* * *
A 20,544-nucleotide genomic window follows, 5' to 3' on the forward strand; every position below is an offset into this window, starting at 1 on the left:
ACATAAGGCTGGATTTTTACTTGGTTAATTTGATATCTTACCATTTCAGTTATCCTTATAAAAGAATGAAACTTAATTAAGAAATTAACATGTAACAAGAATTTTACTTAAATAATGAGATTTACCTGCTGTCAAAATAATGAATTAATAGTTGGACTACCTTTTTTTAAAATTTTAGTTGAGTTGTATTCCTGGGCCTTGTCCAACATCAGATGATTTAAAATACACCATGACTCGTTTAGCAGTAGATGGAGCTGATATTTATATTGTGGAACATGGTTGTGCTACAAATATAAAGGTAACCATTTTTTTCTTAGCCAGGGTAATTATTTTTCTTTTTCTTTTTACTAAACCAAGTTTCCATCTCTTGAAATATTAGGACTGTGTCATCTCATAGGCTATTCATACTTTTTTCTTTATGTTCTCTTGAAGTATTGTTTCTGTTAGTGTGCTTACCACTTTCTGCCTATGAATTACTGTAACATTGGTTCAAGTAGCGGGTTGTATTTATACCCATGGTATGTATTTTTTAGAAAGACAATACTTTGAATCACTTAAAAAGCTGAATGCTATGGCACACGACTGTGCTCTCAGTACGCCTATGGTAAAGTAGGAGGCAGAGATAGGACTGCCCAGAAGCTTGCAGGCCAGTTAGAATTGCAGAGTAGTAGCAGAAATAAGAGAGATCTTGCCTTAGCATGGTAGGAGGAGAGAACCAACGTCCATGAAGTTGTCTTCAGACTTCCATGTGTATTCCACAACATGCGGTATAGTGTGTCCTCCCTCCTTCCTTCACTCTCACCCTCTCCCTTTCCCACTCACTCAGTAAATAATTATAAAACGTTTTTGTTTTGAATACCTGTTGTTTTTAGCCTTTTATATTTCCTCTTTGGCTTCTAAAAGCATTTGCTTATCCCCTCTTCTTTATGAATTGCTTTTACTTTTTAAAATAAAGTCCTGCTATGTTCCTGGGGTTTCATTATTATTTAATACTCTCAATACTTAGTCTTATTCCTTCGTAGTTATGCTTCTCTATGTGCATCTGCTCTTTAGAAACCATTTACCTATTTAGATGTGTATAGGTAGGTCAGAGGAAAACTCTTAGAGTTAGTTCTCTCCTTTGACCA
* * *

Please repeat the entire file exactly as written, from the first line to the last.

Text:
A 20,544-nucleotide genomic window follows, 5' to 3' on the forward strand; every position below is an offset into this window, starting at 1 on the left:
ACATAAGGCTGGATTTTTACTTGGTTAATTTGATATCTTACCATTTCAGTTATCCTTATAAAAGAATGAAACTTAATTAAGAAATTAACATGTAACAAGAATTTTACTTAAATAATGAGATTTACCTGCTGTCAAAATAATGAATTAATAGTTGGACTACCTTTTTTTAAAATTTTAGTTGAGTTGTATTCCTGGGCCTTGTCCAACATCAGATGATTTAAAATACACCATGACTCGTTTAGCAGTAGATGGAGCTGATATTTATATTGTGGAACATGGTTGTGCTACAAATATAAAGGTAACCATTTTTTTCTTAGCCAGGGTAATTATTTTTCTTTTTCTTTTTACTAAACCAAGTTTCCATCTCTTGAAATATTAGGACTGTGTCATCTCATAGGCTATTCATACTTTTTTCTTTATGTTCTCTTGAAGTATTGTTTCTGTTAGTGTGCTTACCACTTTCTGCCTATGAATTACTGTAACATTGGTTCAAGTAGCGGGTTGTATTTATACCCATGGTATGTATTTTTTAGAAAGACAATACTTTGAATCACTTAAAAAGCTGAATGCTATGGCACACGACTGTGCTCTCAGTACGCCTATGGTAAAGTAGGAGGCAGAGATAGGACTGCCCAGAAGCTTGCAGGCCAGTTAGAATTGCAGAGTAGTAGCAGAAATAAGAGAGATCTTGCCTTAGCATGGTAGGAGGAGAGAACCAACGTCCATGAAGTTGTCTTCAGACTTCCATGTGTATTCCACAACATGCGGTATAGTGTGTCCTCCCTCCTTCCTTCACTCTCACCCTCTCCCTTTCCCACTCACTCAGTAAATAATTATAAAACGTTTTTGTTTTGAATACCTGTTGTTTTTAGCCTTTTATATTTCCTCTTTGGCTTCTAAAAGCATTTGCTTATCCCCTCTTCTTTATGAATTGCTTTTACTTTTTAAAATAAAGTCCTGCTATGTTCCTGGGGTTTCATTATTATTTAATACTCTCAATACTTAGTCTTATTCCTTCGTAGTTATGCTTCTCTATGTGCATCTGCTCTTTAGAAACCATTTACCTATTTAGATGTGTATAGGTAGGTCAGAGGAAAACTCTTAGAGTTAGTTCTCTCCTTTGACCA